What Do You
about the Home You Want to Buy?
By Maribeth Lynch, THRIVE Real Estate Specialists of Shrewsbury MA
I firmly believe in arming my clients with all the facts available about a property so that they can go into a home purchase with eyes wide open. However, U.S. states differ when it comes to requiring a seller to disclose certain features of a property. As it happens, in Massachusetts, the rule of law is “caveat emptor,” which means “let the buyer beware.”
You might be surprised to learn that there is quite a bit of information about a property that a seller is not required by law to voluntarily disclose to a prospective buyer. This means that the burden is on the buyer – and the buyer’s agent – to ask the right questions to reveal any hidden information that is not immediately noticeable about the property. The seller or seller’s agent is then obligated to answer any such questions honestly.
With Halloween approaching, there are plenty of opportunities to get spooked. Don’t let your new home be one of them! You may not be aware that one of the real estate disclosures not required by law is the revelation of a haunting. Certain other historical characteristics of a property are also not required disclosures under Massachusetts law, such as murders and violent acts, criminal activity, or previous owners or residents with an unsavory history.
When something sinister, distasteful, or scandalous has occurred in a home, the house is then termed a stigmatized property. Here a few types of stigma that might make a buyer think twice about purchasing a home:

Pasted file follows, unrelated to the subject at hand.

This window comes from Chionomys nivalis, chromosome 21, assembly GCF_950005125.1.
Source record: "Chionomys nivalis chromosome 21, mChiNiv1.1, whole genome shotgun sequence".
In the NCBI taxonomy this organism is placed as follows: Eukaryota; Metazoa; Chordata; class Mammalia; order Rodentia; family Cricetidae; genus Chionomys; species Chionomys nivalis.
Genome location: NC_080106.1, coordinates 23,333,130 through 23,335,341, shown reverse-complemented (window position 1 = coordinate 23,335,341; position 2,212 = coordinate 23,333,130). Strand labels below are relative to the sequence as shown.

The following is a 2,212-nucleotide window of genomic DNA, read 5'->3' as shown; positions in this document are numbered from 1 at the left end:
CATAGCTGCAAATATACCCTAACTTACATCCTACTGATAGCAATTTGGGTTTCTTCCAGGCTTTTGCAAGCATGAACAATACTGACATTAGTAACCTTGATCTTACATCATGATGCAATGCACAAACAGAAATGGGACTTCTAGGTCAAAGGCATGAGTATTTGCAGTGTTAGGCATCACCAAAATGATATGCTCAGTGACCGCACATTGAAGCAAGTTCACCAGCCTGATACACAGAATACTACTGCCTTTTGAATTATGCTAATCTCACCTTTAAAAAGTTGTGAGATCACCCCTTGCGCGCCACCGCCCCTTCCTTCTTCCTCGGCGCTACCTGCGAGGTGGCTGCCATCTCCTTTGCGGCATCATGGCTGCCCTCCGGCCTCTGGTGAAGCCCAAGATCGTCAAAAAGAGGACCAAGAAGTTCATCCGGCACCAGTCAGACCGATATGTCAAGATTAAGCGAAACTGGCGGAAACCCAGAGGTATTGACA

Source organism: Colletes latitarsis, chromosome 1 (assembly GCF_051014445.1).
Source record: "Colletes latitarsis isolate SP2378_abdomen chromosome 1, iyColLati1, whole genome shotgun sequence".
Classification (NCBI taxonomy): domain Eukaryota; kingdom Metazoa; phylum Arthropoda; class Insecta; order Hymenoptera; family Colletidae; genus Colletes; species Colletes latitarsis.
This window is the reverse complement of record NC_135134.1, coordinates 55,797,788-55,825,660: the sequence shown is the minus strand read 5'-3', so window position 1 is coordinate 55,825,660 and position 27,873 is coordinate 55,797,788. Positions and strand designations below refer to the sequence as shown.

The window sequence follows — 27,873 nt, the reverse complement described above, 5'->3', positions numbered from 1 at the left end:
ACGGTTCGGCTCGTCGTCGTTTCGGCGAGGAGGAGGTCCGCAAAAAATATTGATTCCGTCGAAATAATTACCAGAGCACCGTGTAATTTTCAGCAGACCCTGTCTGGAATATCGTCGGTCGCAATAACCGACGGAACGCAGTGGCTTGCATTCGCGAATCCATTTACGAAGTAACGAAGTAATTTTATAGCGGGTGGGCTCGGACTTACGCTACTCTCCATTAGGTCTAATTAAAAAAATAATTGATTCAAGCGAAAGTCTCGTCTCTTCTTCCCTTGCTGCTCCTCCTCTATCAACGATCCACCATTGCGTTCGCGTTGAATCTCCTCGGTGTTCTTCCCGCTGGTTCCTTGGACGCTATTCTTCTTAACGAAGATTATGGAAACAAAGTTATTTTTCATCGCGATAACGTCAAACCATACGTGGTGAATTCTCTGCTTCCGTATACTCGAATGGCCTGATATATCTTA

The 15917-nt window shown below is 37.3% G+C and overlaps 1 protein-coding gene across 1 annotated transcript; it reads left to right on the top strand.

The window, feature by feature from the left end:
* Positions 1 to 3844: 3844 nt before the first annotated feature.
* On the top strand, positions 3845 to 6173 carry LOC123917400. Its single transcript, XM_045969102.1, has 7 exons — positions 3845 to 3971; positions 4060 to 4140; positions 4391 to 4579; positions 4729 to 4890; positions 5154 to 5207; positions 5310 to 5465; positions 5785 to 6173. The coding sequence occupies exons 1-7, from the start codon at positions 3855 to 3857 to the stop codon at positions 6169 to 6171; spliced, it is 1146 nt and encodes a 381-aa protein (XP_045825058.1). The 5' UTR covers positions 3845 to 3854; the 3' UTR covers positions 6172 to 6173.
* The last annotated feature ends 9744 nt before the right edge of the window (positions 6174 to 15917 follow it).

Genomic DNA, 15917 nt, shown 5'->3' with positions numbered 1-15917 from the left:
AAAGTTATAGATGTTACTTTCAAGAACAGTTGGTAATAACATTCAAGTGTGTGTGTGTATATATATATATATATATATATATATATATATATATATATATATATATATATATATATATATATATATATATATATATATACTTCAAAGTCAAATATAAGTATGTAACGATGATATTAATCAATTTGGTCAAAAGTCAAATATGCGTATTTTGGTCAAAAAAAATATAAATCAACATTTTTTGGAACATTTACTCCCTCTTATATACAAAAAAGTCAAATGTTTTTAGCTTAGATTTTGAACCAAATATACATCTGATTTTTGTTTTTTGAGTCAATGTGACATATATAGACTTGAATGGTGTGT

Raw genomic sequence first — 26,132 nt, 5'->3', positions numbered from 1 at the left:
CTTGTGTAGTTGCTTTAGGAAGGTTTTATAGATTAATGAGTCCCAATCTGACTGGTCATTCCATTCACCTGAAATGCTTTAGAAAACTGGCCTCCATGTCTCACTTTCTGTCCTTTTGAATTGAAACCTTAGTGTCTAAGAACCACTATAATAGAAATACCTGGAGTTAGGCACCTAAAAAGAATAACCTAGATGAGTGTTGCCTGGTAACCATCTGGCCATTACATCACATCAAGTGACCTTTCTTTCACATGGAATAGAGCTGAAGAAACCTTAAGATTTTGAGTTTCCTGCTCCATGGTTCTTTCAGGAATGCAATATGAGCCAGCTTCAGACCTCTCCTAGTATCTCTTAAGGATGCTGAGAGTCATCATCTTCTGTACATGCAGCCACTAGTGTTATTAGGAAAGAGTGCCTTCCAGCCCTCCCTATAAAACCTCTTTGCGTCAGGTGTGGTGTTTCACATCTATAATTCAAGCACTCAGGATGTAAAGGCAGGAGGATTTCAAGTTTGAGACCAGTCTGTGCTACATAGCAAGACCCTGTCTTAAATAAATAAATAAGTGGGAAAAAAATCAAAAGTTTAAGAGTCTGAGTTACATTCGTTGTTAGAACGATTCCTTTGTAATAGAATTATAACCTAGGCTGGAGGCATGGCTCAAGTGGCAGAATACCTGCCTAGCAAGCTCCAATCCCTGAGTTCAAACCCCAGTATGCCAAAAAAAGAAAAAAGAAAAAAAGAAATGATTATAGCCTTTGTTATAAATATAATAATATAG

If a crime was ongoing on the premises of a certain property, the home would fall into the category of criminal stigma. If the home was used as a brothel or drug den, for example, former patrons might continue to seek out illegal services on the premises, to the annoyance or dismay of the new owners.
This one is pretty self-explanatory. Many buyers would prefer to shy away from a property with a violent or gruesome history in which a murder, suicide, or even a death has occurred.
While many people do not believe in the paranormal, some buyers might be inclined to steer clear of a home that has a history of hauntings, ghost sightings, or other supernatural activity. In a case of phenomena stigma, the haunted history of a home is unlikely to be widely known, but instead restricted to the local populace or even just the previous residents of the house.
A public stigma pertains to a widely-known history of the home that might lead it to be of public interest or considered an attraction that members of the public might seek out. An example of this might be a home in which a known murderer has lived – even if no murders were committed on the property. Another example is a home like the house in The Amityville Horror, with a widespread reputation as a haunted house.
I strive for transparency with all of my clients. I feel it’s best for everyone involved that I share all information I have available about a property up front, and if there are specific questions or doubts, I’m here to help my clients uncover the truth. But it’s important to realize that since sellers aren’t obligated under Massachusetts law to disclose certain information, buyers may not always have the advantage of an agent who is willing to dig around under the surface of a sale.
While I pledge to my clients to be upfront with any details of a home’s history that might make them think twice about buying it, not everyone is so forthcoming. Protect yourself by asking the right questions to elicit all the information you need to avoid buying a house with a skeleton in the closet.
For more information on buying homes in Massachusetts or to contact Maribeth, visit www.thriverealtors.com/contact-us.